Putting in phrases like “general liability insurance for contractors near me” or “general liability insurance for contractors in texas” (if you live or work in Texas) is going to get you a list of the who’s-who of insurance providers. You’ll likely see names like GEICO, the Hartford, Next Insurance, or Hiscox Insurance in the top results.
Take the time to look at your local results, though. Dealing face to face with a local agent may provide you with a better experience than you’ll get filling out a faceless form on the internet.
By now you know construction insurance is not something you can ignore. No matter whether you’re a subcontractor, a general contractor, or a business that hires contractors or other third parties, construction insurance is a necessity. Leaving aside the legal requirements, it’s just good sense to protect yourself, your employees, and your business against unexpected risk and losses.
The exact kind of construction insurance you need depends on a lot of factors, as we’ve discussed. If you work in the homes market, you may need residential construction insurance. Building construction insurance requirements vary a great deal between residential and commercial projects, but the best construction insurance companies can help you navigate those differences with a minimum of fuss.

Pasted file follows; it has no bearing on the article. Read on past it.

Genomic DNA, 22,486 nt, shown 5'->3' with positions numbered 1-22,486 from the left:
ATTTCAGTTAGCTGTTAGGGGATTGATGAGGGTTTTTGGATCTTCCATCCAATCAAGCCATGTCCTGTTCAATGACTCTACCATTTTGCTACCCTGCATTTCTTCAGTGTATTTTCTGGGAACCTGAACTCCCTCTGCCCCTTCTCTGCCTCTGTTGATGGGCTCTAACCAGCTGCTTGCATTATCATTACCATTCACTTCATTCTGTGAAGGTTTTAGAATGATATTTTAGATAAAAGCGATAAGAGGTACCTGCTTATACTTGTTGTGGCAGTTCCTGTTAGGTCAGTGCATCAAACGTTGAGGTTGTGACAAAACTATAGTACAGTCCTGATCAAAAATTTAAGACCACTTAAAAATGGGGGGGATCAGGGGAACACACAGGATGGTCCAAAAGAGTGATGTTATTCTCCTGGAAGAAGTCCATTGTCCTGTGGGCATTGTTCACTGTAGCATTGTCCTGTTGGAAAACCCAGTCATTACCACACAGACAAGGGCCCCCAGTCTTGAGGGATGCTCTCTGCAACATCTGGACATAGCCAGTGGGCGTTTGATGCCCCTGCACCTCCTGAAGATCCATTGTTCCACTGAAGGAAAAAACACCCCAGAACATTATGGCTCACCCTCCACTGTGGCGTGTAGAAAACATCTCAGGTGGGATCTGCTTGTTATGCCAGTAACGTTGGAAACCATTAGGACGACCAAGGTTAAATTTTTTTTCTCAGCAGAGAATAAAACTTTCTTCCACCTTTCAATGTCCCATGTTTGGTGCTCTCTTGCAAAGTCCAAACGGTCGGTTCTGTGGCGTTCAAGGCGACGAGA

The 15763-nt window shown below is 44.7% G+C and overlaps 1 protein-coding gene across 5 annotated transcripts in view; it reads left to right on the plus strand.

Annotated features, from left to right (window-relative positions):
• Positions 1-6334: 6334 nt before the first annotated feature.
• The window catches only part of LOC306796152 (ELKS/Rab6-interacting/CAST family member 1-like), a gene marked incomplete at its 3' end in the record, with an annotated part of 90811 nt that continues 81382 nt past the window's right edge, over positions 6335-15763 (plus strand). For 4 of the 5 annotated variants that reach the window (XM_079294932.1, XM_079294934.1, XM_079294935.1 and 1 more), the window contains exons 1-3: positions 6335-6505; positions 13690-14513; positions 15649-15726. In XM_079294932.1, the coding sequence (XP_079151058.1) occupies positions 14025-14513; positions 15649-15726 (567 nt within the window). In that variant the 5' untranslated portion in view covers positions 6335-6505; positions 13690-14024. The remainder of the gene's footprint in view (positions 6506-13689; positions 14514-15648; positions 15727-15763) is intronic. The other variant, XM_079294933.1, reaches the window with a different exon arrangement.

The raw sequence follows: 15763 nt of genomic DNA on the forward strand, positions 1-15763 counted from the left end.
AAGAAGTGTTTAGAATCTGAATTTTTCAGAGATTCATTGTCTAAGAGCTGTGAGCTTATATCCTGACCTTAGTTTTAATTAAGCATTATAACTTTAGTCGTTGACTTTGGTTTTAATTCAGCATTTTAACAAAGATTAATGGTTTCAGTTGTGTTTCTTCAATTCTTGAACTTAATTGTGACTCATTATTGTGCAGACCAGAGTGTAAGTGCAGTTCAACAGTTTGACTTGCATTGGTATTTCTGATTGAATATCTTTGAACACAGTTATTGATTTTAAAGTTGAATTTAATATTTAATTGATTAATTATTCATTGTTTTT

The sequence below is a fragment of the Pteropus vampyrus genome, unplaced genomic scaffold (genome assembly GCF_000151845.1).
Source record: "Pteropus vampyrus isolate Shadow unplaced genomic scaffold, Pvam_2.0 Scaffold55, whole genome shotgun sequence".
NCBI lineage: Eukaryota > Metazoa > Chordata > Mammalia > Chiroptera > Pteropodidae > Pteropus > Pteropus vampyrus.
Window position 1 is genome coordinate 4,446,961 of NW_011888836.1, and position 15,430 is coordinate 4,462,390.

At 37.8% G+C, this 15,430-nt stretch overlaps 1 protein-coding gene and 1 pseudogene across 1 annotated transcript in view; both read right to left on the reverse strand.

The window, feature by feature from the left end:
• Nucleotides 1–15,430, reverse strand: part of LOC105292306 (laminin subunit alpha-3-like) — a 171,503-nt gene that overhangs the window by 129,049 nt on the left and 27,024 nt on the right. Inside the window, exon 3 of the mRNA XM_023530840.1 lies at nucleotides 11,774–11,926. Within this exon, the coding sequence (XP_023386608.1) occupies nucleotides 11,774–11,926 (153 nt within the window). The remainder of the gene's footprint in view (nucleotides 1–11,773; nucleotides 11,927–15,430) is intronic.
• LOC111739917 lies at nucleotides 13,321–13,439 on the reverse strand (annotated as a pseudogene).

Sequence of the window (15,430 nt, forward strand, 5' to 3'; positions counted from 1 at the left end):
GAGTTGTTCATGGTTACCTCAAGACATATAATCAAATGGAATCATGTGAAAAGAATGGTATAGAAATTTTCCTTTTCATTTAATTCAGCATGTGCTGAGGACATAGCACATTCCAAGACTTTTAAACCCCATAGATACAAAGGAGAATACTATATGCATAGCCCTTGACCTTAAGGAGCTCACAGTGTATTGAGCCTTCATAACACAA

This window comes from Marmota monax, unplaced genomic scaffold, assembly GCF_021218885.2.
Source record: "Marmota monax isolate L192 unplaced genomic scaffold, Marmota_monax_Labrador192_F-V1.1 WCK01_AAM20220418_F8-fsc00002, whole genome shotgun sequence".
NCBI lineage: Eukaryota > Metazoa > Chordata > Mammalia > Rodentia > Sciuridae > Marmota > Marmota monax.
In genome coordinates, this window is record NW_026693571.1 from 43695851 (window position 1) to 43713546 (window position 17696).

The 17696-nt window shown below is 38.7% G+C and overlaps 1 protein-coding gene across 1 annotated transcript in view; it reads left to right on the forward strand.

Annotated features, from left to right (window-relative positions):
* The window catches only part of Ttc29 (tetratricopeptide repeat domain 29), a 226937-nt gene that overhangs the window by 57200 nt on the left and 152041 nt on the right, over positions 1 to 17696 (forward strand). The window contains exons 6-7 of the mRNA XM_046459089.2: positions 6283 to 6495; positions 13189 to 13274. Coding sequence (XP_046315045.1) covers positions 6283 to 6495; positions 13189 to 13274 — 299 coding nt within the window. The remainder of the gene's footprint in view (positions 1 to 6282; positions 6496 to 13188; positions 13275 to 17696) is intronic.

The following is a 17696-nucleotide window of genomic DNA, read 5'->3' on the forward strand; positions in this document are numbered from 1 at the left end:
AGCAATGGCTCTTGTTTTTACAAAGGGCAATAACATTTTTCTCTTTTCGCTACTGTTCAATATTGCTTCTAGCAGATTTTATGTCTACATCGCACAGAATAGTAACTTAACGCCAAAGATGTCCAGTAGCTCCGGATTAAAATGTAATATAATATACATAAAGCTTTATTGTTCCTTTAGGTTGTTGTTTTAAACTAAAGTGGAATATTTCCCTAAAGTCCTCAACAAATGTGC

Remember again, though, requirements for insurance vary from state to state. Talk to your insurer, and if you’re a contractor, talk to your contracting entity to make sure you’re meeting their requirements of coverages. This is not something you want to rely on some form of “construction insurance for dummies” on.
General Contractor Insurance
General contractor insurance varies, like most insurance standards, very much from state to state, and depends very much on the structure of your business. Are you the sole proprietor of a one-person business? You’ll likely need less coverage than a contracting company that employs hundreds of contractors.
Think—and talk to your insurer—about the details of your business, too. Does your business own vehicles? You’re probably going to need to have some form of commercial auto insurance, which is going to add its own rules and premiums.